Not only petty jokes, such as the recent fake bomb threats, can delay an aircraft; a bird can also do so.
Part 1: Petty jokes about bombs at Vietnam Airlines
Part 2: This is a non-smoking flight, but…
Part 3: Unique occurrences at Vietnam airports
Part 4: Oh, let me try the emergency exit!
Part 5: Bird strike another unexpected predicament for airlines
Bird strike is one unavoidable hazard threatening flight safety. It is unexpected and unavoidable, and increases in risk at dawn and dusk. No airline in the world has effective measures to protect their planes from encountering the unanticipated trouble.
Perhaps surprisingly, collision with a bird may leave an aircraft seriously damaged.
Unexpected guest: bird
Phung Thi Ngoc Thuy, manager of Jetstar Pacific ground service department, received an SMS message on a late night on the national holiday September 2. It read: “AOG [aircraft on ground] due to bird strike,” meaning that the flying schedule of said aircraft would have to be delayed due to necessary technical repair.
“It’s certainly bad news at the peak period of a holiday,” she said.
The airbus A320 met similar trouble on landing at Tan Son Nhat Airport after a flight from Hai Phong to Ho Chi Minh City. Engineers discovered a large blood stain and splattered remains of a bird on the plane’s engine cover.
Remains of the large bird had damaged the engine. It was out of service for two days until late September 3.
According to pilots, bird strike usually occurs at twilight, sunset, or in the middle of the night, since the animal loses its sense of direction during these times and gets drawn to the light of the aircraft. The two airports in Vietnam that are most dangerous for bird drive are Tan Son Nhat and Can Tho.
This is because the two venues are close to vast grass plots and rivers, food sources for birds. Opposite Tan Son Nhat Airport is an army camp with many trees, a favored habitat of birds.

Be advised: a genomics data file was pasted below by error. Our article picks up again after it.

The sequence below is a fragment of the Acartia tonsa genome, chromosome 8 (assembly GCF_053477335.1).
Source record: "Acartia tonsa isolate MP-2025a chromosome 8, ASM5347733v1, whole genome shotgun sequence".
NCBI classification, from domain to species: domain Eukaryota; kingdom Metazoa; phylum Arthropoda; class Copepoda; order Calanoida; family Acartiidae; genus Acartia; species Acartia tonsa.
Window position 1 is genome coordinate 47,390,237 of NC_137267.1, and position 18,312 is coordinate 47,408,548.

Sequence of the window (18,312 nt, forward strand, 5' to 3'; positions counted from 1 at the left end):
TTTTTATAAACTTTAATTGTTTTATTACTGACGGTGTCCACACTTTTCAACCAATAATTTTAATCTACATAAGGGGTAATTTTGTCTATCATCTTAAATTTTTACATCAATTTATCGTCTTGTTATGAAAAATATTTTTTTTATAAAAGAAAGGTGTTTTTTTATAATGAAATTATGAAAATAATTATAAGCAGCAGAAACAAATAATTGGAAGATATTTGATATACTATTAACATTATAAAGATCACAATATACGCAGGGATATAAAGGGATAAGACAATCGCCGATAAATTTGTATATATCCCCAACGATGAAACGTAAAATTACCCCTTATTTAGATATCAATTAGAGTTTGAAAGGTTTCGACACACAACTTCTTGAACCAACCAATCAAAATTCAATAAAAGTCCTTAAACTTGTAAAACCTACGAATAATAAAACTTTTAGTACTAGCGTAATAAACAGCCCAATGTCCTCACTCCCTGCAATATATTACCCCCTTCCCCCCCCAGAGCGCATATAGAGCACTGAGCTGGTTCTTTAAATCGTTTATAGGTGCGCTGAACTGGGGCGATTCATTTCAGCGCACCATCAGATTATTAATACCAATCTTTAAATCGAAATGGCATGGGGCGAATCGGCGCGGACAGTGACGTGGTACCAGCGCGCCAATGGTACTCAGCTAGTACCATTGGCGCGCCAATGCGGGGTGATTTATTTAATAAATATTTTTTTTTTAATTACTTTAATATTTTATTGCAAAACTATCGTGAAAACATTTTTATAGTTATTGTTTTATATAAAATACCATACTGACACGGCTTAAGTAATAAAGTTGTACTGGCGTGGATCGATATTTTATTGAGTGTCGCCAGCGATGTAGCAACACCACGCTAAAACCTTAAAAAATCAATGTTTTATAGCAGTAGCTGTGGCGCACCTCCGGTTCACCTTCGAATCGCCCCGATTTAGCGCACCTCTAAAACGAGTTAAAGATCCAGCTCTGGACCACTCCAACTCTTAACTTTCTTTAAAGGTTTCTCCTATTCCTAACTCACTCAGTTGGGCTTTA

“It’s even more dangerous for flights taking off or landing at Tan Son Nhat in the early morning of the rainy season when many birds as big as chickens hover,” said experienced pilot Nguyen Thanh Trung, a former deputy general director of Vietnam Airlines.
In 2010, Vietnam Airlines had 15 cases of bird strike, 26 in 2011, and nine last year. The airline had seven cases in the first months of this year.
One incident of bird strike cost Jetstar almost a million US dollars for repair and other subsequent costs, said Luong Hoai Nam, former general director of Jetstar.
In the past three months, three VietJet aircrafts hit birds and suffered damages.
At a conference on aviation cooperation between Vietnam and the US held last year in Ho Chi Minh City, Mr. James White, representative of the Federal Aviation Administration (FAA) of the US, said bird strike is the biggest threat to aviation security. Numbers haven’t improved with time: in the US, 1,700 planes crashed with birds in 1990, while there were 8,000 incidents of bird strike in 2011. FAA had a total of 108,000 cases in the last 19 years.
10-hour flight to the place of departure
Pilot Pham Thanh Trung said he would never forget flight BL 570 from Vinh to hilly Buon Ma Thuot on August 2 when, despite many attempts, he could not make a landing due to fog and sudden windy weather.
“The weather was good initially, but when my pilot chief Mark Zucal and I approached the airspace of our destination, it became very foggy and he had to fly around for 10 minutes. Once weather conditions at the other end of the runway were better, I approached, but the fog and winds made it unsafe to land.
“After flying around for a while, I was allowed to land in Tan Son Nhat,” said Trung.
“In the afternoon, it was reported that the weather in Buon Ma Thuot was better and the flight resumed but we had to return to Tan Son Nhat after the weather worsened.
“In the end, passengers were taken back to Vinh at 8:05pm, where they had left 10 hours before,” Trung said.